Read this, or contact us, and we will set you straight on how to make recruiters work for you! If you have sent your résumé to an executive search firm or corporate recruiter and have not heard back, don't fret!
Even if your skill sets are an exact match for the job you applied for, don't expect a call back. If you were clever enough to obtain the name and title of the recruiter hiring for the position, wait 48-72 hours after sending your résumé and follow up by telephone to confirm receipt of your submission. If you are unable to reach your contact person, leave a succinct voice mail, follow up with an email, and wait. If you do not hear back within a week, call again. If you are still unable to reach your contact, send one more email and move on to the next job application.
Assuming you make it to a first interview, adhering to what follows should result in more returned phone calls, positive email communication, and ultimately, more job offers. If none of this works, contact us, and we will get your resume to the top of the heap.
What's the first step to getting a job interview? You getting past the recruiter. Recruiters are usually your first contact with a potential employer, and they often decide whether your resume lands on the hiring manager's desk or in a far-off filing cabinet.
While it's important to know the basics of what recruiters do, you also need to know what they DON'T do. After all, you don't want an inappropriate request to ruin your chances for an interview.
Here are four things you shouldn't ask of a recruiter:
Don't be overly friendly. Sure, recruiters are usually warm, friendly, and helpful. After all, it's their job to put you at ease and guide you through the hiring process. However, they're professional colleagues, and it's crucial that you never forget it. Think of the recruiter as a respected coworker and treat them accordingly. Be friendly but not overly casual or familiar. It's wise to keep personal conversations, jokes, and physical contact to a minimum. After a tough interview with a hiring manager, you may be relieved to see a recruiter's smiling face. Don't be tempted to let your guard down, though; you're still "on," even if the interview has ended. A useful rule of thumb: Don't say or do anything in front of a recruiter that you wouldn't say or do in front of your boss (or your mother).
- Don't expect career coaching
The recruiter's goal is not to help you get a job. It's to help you navigate the hiring process at one specific company. Recruiters aren't career coaches. It's not appropriate to ask them to help you craft your cover letter, edit your resume, or plan your career path. You can ask questions about the company or industry in general, but try to relate your questions to the job for which you're being considered. Remember to save your best, most thoughtful questions for the hiring manager — that's who you need to impress most.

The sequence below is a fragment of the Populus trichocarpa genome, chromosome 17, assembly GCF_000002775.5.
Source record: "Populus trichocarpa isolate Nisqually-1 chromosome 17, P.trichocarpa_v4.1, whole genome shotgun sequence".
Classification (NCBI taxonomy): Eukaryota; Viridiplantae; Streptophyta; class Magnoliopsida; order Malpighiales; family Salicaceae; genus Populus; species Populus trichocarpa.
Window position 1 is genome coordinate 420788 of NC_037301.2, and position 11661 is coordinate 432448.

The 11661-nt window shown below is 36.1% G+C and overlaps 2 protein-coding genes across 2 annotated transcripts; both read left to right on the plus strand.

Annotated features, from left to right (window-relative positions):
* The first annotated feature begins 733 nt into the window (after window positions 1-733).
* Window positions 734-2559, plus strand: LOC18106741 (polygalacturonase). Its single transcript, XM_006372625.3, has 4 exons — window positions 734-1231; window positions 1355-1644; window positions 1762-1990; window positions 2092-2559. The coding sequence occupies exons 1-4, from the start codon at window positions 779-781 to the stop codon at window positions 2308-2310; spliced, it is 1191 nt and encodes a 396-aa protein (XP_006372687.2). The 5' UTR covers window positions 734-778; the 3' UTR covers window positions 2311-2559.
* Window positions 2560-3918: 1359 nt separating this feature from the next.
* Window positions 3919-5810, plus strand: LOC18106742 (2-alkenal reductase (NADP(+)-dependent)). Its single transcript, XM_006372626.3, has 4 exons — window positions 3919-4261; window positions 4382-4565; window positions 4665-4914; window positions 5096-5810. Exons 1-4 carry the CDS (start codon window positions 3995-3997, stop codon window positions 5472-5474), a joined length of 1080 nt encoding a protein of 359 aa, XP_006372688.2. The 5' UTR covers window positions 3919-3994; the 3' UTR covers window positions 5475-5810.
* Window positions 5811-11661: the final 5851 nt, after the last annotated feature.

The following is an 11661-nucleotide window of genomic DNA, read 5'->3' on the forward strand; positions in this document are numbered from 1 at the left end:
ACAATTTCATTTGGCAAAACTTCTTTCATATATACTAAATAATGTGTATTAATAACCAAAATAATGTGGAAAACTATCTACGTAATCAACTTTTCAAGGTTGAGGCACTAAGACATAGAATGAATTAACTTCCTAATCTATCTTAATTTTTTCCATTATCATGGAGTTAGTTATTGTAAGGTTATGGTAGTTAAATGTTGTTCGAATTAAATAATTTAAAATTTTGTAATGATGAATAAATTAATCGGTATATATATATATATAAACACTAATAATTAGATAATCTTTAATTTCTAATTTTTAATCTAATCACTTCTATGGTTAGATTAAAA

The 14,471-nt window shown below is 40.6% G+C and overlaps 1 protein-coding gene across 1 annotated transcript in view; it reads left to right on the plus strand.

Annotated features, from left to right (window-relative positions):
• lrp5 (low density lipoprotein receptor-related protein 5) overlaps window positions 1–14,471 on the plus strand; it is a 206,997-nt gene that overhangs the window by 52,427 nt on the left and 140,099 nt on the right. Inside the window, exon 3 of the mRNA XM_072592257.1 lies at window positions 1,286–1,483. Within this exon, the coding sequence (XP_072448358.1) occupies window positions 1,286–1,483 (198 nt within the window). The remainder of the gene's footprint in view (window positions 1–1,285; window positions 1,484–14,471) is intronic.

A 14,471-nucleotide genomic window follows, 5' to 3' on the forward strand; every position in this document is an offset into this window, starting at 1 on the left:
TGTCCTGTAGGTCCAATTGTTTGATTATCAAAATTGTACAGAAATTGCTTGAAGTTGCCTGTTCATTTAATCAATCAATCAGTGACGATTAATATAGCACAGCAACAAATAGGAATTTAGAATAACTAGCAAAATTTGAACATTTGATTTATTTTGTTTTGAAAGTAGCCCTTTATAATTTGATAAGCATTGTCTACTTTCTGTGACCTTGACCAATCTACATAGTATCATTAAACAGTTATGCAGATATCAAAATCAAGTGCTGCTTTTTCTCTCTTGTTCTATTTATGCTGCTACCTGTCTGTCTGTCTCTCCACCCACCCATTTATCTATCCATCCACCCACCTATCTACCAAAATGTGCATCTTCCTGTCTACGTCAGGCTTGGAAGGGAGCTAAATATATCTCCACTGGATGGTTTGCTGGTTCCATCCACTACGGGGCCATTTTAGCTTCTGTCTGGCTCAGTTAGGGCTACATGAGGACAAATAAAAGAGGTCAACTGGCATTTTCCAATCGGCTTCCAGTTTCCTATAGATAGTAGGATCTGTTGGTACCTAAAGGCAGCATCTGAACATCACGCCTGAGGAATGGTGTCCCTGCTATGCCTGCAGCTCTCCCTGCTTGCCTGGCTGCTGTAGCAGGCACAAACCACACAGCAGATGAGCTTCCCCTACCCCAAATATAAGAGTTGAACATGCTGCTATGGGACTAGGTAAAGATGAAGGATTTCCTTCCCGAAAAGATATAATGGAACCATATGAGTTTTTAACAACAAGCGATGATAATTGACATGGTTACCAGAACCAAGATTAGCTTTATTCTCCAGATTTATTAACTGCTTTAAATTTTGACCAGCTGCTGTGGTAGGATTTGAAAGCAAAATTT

- Don't ask for insider information
There's only one job candidate you really need to worry about: You. Though it may be hard to resist, don't ask about who you're up against for a job. Recruiters generally won't share information about other candidates, and asking for specific details about the competition makes you look insecure in your own skills. However, questions about the hiring process or the position itself are fair game.
Here are a few questions you can feel comfortable asking: • Are you still interviewing candidates? • How large is the current pool of candidates? • How would you describe the ideal candidate for the job? • Is there anything I can do to make myself a stronger candidate? The best way to get an edge on the competition? Make yourself a more competitive candidate.
- Don't request special treatment. Although you may wish you were, you're probably not the only candidate for the job. While recruiters are often happy to help, their aim is not to be your advocate to the hiring manager. Their aim is to fill a position. So never ask a recruiter to put in a good word for you with the hiring manager. If they think you're a strong candidate, they'll probably sing your praises anyway.
Additionally, don't ask them to relay a message to the hiring manager for you. Instead of saying, "Tell So-and-So, it was very nice to meet him ...," send a thank you note. Taking the initiative and speaking for yourself shows the hiring manager that you're capable, confident, and conscientious.
We guarantee to work with you until you accept a new position! Contact us today!